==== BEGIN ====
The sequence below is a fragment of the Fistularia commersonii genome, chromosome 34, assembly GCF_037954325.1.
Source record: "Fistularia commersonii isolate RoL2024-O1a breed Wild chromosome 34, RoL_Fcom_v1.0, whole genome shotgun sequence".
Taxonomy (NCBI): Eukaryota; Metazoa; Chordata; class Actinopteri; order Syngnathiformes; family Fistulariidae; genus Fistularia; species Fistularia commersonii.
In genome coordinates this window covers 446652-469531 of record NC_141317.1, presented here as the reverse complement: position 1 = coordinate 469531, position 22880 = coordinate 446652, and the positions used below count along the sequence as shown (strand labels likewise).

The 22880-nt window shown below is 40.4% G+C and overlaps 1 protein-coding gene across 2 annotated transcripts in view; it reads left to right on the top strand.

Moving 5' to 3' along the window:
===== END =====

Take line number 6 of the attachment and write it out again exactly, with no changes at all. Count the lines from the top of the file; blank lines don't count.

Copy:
Moving 5' to 3' along the window: